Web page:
Monday, March 16, 2009

Commentary: The Future of Gaming

I used to read a lot of gaming magazines (most likely due to the fact that my brother had a subscription to PCgaming and often had them lying all about his apartment for my boredom convinience). At some point later on, after reading many of those magazines, I was playing Bioshock and thought to myself "didn't I read about this like, 3 years ago? How long has this game been in production?"

I got to thinking about how the particular article I had read claimed that this 'new and amazing game!' was going to feature things like, the ability to create your own abilities by combining other abilities and mutating your genes, realistic physics, and a very twisted plotline that allowed you to be whoever you wanted throughout the game. It sounded pretty amazing.

Now, bioshock IS a good game, don't get me wrong, but it definately didn't quite meet what they had said it would. I thought to myself, "What happened!? Where did these features go!? Did they erase them or did they never have them in the game to begin with?"

I suddenly felt let down, and then I thought, dangerously, about the other articles I had read about games yet to be released, things like Hybrid and Deep Space, Fable 2, Ghostbusters, all titles that are reported to be absolutely amazing for X number of reasons. Would they fall down on the job to?

I remember hearing about Warhammer, early on, and how it would have a system in-game that would cause the game mobs to come together and form societies that would grow if unchecked, and eventually attack player cities. A feature that I think we'd all agree sounds pretty awsome, except it was scrapped, apparantly, so they could spend more time on PVP objectives.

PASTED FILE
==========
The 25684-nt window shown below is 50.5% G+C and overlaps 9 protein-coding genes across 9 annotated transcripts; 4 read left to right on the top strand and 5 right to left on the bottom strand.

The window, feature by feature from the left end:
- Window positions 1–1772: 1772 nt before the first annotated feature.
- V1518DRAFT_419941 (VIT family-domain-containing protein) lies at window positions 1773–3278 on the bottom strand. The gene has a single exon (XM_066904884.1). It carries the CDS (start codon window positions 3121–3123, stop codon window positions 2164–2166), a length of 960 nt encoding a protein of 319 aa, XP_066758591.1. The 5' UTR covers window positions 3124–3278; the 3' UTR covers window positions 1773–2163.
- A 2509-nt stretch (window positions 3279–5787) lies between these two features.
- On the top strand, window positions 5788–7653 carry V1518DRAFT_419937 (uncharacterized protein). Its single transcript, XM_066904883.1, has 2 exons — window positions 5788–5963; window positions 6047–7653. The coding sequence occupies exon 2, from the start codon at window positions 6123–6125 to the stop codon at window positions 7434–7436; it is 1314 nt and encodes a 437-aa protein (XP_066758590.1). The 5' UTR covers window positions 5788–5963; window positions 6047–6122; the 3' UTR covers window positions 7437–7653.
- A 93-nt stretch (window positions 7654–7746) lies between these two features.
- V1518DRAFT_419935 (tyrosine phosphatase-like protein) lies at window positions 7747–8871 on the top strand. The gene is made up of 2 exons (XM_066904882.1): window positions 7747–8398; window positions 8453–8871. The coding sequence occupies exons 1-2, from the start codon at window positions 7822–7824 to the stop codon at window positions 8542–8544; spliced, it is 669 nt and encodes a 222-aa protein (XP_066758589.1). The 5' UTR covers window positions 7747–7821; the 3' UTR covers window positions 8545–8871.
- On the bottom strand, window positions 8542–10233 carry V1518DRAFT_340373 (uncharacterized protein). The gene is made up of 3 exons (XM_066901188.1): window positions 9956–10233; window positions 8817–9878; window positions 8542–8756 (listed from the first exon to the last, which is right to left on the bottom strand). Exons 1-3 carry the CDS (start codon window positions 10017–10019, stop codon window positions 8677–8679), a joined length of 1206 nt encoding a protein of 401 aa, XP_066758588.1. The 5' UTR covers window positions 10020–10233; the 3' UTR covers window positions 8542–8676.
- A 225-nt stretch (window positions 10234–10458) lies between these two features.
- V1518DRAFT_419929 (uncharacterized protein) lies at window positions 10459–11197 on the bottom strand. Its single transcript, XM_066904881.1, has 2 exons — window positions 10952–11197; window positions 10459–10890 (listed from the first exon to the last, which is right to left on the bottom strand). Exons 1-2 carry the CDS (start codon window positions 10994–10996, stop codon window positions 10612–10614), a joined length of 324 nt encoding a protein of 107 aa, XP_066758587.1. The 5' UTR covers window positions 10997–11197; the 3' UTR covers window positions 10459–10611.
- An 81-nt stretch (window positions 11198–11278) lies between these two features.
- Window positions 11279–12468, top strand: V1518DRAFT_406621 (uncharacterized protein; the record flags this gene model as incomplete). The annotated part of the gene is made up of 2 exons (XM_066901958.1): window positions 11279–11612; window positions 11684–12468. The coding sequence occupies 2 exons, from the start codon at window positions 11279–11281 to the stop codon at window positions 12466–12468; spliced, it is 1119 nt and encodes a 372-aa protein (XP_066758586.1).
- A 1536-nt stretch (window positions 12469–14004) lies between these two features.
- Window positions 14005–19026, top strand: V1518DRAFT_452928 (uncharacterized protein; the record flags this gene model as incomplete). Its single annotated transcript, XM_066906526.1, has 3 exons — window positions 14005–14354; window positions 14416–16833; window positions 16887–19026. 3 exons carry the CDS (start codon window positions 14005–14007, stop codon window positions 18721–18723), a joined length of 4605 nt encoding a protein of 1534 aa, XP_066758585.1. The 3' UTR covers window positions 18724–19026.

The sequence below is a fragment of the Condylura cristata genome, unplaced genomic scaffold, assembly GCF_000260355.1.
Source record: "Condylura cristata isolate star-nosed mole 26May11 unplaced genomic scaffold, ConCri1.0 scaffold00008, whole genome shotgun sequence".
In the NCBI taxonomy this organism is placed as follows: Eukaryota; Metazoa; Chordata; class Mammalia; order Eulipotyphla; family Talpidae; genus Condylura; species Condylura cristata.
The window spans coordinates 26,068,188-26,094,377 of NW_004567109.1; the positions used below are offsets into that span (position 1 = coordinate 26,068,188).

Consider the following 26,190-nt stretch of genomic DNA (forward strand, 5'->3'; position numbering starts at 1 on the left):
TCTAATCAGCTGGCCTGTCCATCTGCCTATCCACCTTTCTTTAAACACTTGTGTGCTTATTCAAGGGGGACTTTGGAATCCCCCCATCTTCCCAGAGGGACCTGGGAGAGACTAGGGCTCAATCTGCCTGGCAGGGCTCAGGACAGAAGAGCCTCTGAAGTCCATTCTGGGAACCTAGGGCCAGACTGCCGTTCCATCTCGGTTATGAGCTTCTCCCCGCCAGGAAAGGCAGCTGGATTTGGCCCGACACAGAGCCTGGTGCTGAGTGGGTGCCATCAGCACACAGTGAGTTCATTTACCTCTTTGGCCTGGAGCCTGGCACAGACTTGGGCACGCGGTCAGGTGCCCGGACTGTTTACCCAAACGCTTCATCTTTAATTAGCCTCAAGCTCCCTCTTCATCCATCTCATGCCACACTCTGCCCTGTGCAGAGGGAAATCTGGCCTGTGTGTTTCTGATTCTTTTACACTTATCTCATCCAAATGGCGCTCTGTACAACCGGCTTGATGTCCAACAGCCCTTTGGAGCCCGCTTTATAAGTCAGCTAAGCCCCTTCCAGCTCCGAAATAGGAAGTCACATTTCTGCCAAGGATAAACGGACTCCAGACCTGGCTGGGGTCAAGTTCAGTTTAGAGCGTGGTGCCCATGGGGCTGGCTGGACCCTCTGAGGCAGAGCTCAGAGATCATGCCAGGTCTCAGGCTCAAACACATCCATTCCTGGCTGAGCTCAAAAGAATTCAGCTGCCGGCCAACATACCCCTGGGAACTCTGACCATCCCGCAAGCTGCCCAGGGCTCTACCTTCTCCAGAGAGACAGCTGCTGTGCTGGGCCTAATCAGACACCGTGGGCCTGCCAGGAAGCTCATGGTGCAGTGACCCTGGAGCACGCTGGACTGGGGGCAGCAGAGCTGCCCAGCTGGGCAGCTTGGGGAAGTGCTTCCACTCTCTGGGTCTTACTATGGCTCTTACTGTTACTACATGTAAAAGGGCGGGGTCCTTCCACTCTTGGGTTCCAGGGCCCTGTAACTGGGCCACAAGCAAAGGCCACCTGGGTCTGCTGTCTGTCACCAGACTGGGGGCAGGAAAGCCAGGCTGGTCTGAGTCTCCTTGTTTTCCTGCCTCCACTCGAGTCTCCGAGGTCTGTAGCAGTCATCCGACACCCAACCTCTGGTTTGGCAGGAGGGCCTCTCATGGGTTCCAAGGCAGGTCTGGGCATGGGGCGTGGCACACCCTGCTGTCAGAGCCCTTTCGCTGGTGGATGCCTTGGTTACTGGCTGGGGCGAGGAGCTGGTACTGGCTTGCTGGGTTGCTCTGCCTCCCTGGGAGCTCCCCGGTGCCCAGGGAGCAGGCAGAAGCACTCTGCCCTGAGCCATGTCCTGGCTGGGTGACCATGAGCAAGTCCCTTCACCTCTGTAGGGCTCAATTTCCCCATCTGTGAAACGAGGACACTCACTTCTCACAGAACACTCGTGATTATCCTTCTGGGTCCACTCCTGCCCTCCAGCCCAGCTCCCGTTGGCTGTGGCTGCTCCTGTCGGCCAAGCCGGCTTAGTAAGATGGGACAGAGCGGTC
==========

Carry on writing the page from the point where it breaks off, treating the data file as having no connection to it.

I feel like every game is striving to re-revolutionize the industry with some new level of graphics, control scheme or in-game feature. All of which they spend too much time on perfecting (usually not even into perfection) while other features get overlooked and shrivel up like an unwatered house plant. How many more games are going to be released that are to easy, too short, or too clunky before designers realize that this isn't working?

Many gamers ask why people keep playing games like, World of Warcraft and Half-Life 2, and the answer is quite simple. No one yet has done something better. Instead, they try to re-make the same game only with better graphics or control schemes.

Ultimately, we as gamers are at the mercy of the developer, but we also will determine, always, what is popular. A new feature or control scheme will not be the deciding factor of what makes a game better than another. The only deciding factor is if it's accepted by the public, by us.